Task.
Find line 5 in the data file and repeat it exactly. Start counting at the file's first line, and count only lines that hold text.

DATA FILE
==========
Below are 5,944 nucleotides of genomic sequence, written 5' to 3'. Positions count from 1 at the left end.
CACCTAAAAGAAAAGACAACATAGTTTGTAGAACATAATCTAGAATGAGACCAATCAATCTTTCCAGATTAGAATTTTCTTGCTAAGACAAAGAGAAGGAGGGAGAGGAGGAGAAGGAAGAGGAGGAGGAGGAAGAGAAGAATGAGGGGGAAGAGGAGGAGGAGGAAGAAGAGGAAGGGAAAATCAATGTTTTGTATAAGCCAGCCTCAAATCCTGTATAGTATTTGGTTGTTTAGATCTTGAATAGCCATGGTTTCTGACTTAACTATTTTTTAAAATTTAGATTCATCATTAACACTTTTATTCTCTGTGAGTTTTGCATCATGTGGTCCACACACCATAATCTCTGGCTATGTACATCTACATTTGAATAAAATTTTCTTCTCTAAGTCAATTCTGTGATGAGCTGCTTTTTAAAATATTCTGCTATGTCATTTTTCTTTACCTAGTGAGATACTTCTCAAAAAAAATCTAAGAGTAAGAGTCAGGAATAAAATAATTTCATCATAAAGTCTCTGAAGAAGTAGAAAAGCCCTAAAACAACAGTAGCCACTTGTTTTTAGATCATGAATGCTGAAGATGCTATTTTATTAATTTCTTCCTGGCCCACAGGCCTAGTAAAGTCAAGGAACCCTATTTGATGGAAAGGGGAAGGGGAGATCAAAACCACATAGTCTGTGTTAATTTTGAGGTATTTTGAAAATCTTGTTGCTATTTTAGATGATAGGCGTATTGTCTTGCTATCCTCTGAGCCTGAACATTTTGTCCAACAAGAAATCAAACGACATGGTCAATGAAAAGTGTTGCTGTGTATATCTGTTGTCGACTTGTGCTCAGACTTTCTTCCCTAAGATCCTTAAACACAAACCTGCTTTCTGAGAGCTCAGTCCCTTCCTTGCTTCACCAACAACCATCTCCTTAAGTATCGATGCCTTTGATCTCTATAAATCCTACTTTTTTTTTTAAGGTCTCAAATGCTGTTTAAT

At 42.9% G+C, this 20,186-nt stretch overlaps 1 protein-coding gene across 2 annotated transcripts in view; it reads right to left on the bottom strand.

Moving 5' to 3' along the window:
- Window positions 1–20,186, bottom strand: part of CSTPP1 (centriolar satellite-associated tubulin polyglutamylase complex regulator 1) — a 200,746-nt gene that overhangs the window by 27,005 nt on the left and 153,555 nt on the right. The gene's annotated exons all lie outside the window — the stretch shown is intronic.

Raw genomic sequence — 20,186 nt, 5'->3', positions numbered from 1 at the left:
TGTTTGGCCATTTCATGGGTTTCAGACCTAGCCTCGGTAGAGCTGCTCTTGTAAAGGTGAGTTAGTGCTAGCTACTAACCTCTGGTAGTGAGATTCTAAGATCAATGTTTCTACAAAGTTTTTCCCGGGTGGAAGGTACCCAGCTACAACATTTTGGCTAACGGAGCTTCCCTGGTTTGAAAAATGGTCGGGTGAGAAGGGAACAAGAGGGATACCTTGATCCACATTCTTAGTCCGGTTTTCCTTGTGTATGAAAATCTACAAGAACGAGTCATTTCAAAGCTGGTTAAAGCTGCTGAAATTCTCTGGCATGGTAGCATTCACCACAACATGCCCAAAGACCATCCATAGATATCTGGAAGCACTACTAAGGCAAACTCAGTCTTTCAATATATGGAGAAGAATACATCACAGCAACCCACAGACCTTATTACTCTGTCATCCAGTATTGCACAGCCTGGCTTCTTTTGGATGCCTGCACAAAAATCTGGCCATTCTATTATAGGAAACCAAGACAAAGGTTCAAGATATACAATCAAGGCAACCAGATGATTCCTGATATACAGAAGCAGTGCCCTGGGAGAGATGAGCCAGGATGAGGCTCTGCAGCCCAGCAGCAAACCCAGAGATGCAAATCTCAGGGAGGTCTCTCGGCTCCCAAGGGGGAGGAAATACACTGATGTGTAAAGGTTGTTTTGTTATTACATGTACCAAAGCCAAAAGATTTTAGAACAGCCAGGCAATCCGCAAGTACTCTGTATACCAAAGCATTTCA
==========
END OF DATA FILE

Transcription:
- Window positions 1–20,186, bottom strand: part of CSTPP1 (centriolar satellite-associated tubulin polyglutamylase complex regulator 1) — a 200,746-nt gene that overhangs the window by 27,005 nt on the left and 153,555 nt on the right. The gene's annotated exons all lie outside the window — the stretch shown is intronic.